Downloading Linux - Debian - Questions

This is a discussion on Downloading Linux - Debian - Questions ; I am a long-time (too long!) windows user looking for the light (Linux). After extensive searching of the groups, I have decided to try Debian (If thats a terrible idea, tell me). I went to download the ISO for Debian ...

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  1. Downloading Linux - Debian

    I am a long-time (too long!) windows user looking for the light
    (Linux). After extensive searching of the groups, I have decided to
    try Debian (If thats a terrible idea, tell me). I went to download the
    ISO for
    Debian (Debian.org) - and there are 6 of them! Why so many? How can I
    get a basic Linux operating system? Is Debian the wrong choice?
    Perhaps the first ISO is everything that is essential...is this the
    case?

    Thank you so much for reading this, any help or pointers would be

  2. Re: Downloading Linux - Debian

    Henry B wrote:

    > I am a long-time (too long!) windows user looking for the light
    > (Linux). After extensive searching of the groups, I have decided to
    > try Debian (If thats a terrible idea, tell me). I went to download the
    > ISO for
    > Debian (Debian.org) - and there are 6 of them! Why so many? How can I
    > get a basic Linux operating system? Is Debian the wrong choice?
    > Perhaps the first ISO is everything that is essential...is this the
    > case?
    >
    > Thank you so much for reading this, any help or pointers would be


    For your first Linux I'd suggest you go with Red, Mand., or Sus. For one,
    they all have slam-dunk installers that will probably pop Linux in without
    you having to do any tinkering (especially disk partitioning.) Also, while
    Debian is solid, if you want the "stable" version, you get some really,
    really old versions of supporting software.... KDE 2.x, etc. (Unless they
    have a new version out.) You could try the "testing" version as that is
    also usually very stable but it's called "testing" for a reason.

    I run Slackware 9.1 but I would only suggest it to someone who has a basic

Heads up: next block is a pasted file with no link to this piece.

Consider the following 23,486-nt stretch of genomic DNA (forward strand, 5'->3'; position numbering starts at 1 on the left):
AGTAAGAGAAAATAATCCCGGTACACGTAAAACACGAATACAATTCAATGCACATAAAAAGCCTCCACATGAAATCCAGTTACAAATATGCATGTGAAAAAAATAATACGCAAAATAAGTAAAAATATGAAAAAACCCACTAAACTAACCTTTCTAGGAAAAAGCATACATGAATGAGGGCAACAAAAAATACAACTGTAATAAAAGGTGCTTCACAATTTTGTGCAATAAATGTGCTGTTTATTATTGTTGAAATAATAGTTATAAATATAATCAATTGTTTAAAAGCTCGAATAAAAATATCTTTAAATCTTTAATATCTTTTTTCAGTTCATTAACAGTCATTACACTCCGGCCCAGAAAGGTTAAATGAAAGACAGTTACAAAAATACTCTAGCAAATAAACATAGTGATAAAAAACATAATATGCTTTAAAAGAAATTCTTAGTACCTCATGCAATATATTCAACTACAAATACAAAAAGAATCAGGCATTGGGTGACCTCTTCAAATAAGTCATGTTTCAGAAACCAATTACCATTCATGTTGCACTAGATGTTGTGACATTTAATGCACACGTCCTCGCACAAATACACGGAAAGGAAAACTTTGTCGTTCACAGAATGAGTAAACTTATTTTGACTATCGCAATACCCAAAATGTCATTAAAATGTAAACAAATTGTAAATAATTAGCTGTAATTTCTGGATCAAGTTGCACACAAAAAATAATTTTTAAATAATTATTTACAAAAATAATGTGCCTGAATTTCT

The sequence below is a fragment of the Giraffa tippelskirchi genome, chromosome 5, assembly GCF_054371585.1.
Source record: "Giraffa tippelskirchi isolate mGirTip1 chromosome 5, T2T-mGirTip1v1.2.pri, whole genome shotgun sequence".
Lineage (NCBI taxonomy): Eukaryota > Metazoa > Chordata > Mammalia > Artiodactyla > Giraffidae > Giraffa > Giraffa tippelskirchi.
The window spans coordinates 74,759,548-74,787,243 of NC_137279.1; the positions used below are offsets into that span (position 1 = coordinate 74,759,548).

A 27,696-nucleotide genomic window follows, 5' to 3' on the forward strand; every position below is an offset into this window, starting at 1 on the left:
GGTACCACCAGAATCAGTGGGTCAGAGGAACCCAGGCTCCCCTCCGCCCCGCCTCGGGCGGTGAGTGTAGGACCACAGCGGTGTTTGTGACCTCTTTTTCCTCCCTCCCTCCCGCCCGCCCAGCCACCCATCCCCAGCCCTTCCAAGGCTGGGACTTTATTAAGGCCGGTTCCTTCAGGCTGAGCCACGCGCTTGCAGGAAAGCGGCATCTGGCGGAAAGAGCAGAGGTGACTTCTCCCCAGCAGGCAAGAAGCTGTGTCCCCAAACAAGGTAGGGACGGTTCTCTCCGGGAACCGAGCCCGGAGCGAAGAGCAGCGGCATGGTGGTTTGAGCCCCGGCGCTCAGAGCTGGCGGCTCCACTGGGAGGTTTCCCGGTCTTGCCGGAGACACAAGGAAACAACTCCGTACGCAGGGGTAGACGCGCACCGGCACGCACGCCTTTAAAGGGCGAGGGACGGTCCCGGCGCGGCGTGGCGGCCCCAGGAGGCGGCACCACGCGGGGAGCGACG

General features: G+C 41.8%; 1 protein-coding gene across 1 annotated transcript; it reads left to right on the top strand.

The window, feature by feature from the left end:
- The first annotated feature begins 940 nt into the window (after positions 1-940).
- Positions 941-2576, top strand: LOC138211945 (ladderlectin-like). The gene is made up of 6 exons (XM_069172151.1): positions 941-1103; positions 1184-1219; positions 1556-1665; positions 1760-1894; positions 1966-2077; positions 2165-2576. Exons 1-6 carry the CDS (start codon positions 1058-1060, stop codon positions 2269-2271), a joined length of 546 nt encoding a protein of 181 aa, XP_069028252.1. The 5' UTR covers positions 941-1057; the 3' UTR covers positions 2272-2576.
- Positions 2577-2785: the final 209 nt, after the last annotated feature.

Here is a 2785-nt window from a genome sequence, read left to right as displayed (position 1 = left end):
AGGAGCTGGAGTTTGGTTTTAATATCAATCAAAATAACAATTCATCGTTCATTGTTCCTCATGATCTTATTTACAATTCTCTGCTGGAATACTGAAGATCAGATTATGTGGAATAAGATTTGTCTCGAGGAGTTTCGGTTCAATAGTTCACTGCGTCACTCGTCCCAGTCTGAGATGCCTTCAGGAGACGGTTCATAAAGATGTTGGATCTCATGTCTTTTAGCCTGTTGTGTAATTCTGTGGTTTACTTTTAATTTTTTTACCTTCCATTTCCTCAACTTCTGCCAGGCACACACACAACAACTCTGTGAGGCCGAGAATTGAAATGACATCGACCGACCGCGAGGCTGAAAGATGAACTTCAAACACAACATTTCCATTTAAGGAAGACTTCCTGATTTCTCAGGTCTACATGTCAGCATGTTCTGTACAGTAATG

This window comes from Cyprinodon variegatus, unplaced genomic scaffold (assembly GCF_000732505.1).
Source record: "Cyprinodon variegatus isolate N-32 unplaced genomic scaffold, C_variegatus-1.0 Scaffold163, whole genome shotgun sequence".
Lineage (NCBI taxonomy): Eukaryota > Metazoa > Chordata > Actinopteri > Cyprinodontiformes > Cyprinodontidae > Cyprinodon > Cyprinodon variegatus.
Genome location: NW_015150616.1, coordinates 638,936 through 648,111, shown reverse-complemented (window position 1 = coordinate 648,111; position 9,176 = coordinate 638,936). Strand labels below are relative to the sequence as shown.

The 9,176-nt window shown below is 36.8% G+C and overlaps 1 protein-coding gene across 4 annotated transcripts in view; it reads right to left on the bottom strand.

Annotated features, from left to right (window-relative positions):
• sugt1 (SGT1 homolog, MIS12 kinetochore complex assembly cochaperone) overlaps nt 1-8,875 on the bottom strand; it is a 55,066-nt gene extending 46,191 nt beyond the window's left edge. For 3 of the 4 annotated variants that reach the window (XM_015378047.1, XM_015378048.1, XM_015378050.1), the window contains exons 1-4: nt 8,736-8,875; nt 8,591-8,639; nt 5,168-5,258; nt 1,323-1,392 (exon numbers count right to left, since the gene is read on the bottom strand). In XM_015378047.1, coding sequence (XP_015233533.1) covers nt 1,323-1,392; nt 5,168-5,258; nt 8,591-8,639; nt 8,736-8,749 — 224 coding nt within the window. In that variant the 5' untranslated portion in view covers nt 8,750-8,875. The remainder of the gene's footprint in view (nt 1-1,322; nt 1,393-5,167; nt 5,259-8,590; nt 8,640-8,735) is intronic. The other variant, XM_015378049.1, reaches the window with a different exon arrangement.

Linux background.... knowing how to edit text files, and a bit of "how
    Linux works" experience. You really can't go from being a Windows user to a
    Slack user, IMO. Mandrake or RH makes the transition easier... and if you
    like those distros, why even bother with anything more "basic?"

    The nice things about Red Hat, et.al. is that they look simple on the
    outside. But in order to have tons of GUI helpers (like Windows) things get
    very crowded and "jammed up" under the hood such that it becomes impossible
    to "work on it" unless you are a real mechanic. Slack and Deb are much
    "simpler" to figure things out... but the cost is that you need to have a
    bit of knowledge because you don't have a pretty screen to click buttons
    and drop downs on... you have to edit text files. Personally, I'm more
    comfortable working with a well-commented text file than wading through
    multiple layers of screens, clicking and choosing and not knowing what is
    going on.

    If I were you I'd buy the "generic" Mandrake or RH CDs from
    www.cheapbytes.com and start with that. If you want to go the Deb or Slack
    route later on, you will be in a good position to do so. Same with Gentoo,
    which is now all the rage. Once they get a real installer I might take a
    look at it as well. But Slack is straightforward, is solid as a rock, and
    runs well if you know how to drive it.

    Al


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